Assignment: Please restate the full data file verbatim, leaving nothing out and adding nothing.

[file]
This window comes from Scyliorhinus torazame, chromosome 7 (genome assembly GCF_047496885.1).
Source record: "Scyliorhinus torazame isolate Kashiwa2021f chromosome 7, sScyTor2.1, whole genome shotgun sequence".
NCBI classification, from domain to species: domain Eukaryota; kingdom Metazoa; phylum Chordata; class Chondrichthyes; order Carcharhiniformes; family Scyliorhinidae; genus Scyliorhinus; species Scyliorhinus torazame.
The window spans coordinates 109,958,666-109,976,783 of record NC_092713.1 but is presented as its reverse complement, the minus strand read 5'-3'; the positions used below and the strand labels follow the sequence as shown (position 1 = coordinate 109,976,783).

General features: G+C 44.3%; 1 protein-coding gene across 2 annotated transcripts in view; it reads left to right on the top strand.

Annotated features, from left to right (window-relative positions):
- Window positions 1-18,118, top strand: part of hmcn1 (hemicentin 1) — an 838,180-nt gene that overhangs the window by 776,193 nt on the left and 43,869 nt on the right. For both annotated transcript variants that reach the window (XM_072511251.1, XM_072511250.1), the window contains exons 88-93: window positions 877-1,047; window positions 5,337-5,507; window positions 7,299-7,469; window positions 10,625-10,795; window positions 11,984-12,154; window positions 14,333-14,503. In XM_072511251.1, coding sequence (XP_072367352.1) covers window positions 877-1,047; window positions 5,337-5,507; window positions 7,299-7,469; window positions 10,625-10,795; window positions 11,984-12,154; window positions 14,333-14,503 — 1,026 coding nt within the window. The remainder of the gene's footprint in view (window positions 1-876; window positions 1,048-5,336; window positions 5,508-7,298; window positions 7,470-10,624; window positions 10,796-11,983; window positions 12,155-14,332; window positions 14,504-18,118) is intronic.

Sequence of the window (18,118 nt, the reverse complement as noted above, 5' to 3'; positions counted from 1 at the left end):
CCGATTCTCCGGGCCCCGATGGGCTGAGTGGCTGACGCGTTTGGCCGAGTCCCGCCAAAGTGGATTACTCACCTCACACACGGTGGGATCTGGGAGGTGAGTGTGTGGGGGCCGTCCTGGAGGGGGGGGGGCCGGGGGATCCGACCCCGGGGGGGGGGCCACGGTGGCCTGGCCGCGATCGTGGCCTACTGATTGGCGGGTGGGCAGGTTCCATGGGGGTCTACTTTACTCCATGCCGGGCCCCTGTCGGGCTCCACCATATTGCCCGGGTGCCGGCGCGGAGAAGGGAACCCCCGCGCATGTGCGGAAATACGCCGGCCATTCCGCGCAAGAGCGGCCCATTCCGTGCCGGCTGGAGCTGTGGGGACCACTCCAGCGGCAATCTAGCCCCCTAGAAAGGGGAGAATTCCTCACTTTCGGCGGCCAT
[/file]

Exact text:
This window comes from Scyliorhinus torazame, chromosome 7 (genome assembly GCF_047496885.1).
Source record: "Scyliorhinus torazame isolate Kashiwa2021f chromosome 7, sScyTor2.1, whole genome shotgun sequence".
NCBI classification, from domain to species: domain Eukaryota; kingdom Metazoa; phylum Chordata; class Chondrichthyes; order Carcharhiniformes; family Scyliorhinidae; genus Scyliorhinus; species Scyliorhinus torazame.
The window spans coordinates 109,958,666-109,976,783 of record NC_092713.1 but is presented as its reverse complement, the minus strand read 5'-3'; the positions used below and the strand labels follow the sequence as shown (position 1 = coordinate 109,976,783).

General features: G+C 44.3%; 1 protein-coding gene across 2 annotated transcripts in view; it reads left to right on the top strand.

Annotated features, from left to right (window-relative positions):
- Window positions 1-18,118, top strand: part of hmcn1 (hemicentin 1) — an 838,180-nt gene that overhangs the window by 776,193 nt on the left and 43,869 nt on the right. For both annotated transcript variants that reach the window (XM_072511251.1, XM_072511250.1), the window contains exons 88-93: window positions 877-1,047; window positions 5,337-5,507; window positions 7,299-7,469; window positions 10,625-10,795; window positions 11,984-12,154; window positions 14,333-14,503. In XM_072511251.1, coding sequence (XP_072367352.1) covers window positions 877-1,047; window positions 5,337-5,507; window positions 7,299-7,469; window positions 10,625-10,795; window positions 11,984-12,154; window positions 14,333-14,503 — 1,026 coding nt within the window. The remainder of the gene's footprint in view (window positions 1-876; window positions 1,048-5,336; window positions 5,508-7,298; window positions 7,470-10,624; window positions 10,796-11,983; window positions 12,155-14,332; window positions 14,504-18,118) is intronic.

Sequence of the window (18,118 nt, the reverse complement as noted above, 5' to 3'; positions counted from 1 at the left end):
CCGATTCTCCGGGCCCCGATGGGCTGAGTGGCTGACGCGTTTGGCCGAGTCCCGCCAAAGTGGATTACTCACCTCACACACGGTGGGATCTGGGAGGTGAGTGTGTGGGGGCCGTCCTGGAGGGGGGGGGGCCGGGGGATCCGACCCCGGGGGGGGGGCCACGGTGGCCTGGCCGCGATCGTGGCCTACTGATTGGCGGGTGGGCAGGTTCCATGGGGGTCTACTTTACTCCATGCCGGGCCCCTGTCGGGCTCCACCATATTGCCCGGGTGCCGGCGCGGAGAAGGGAACCCCCGCGCATGTGCGGAAATACGCCGGCCATTCCGCGCAAGAGCGGCCCATTCCGTGCCGGCTGGAGCTGTGGGGACCACTCCAGCGGCAATCTAGCCCCCTAGAAAGGGGAGAATTCCTCACTTTCGGCGGCCAT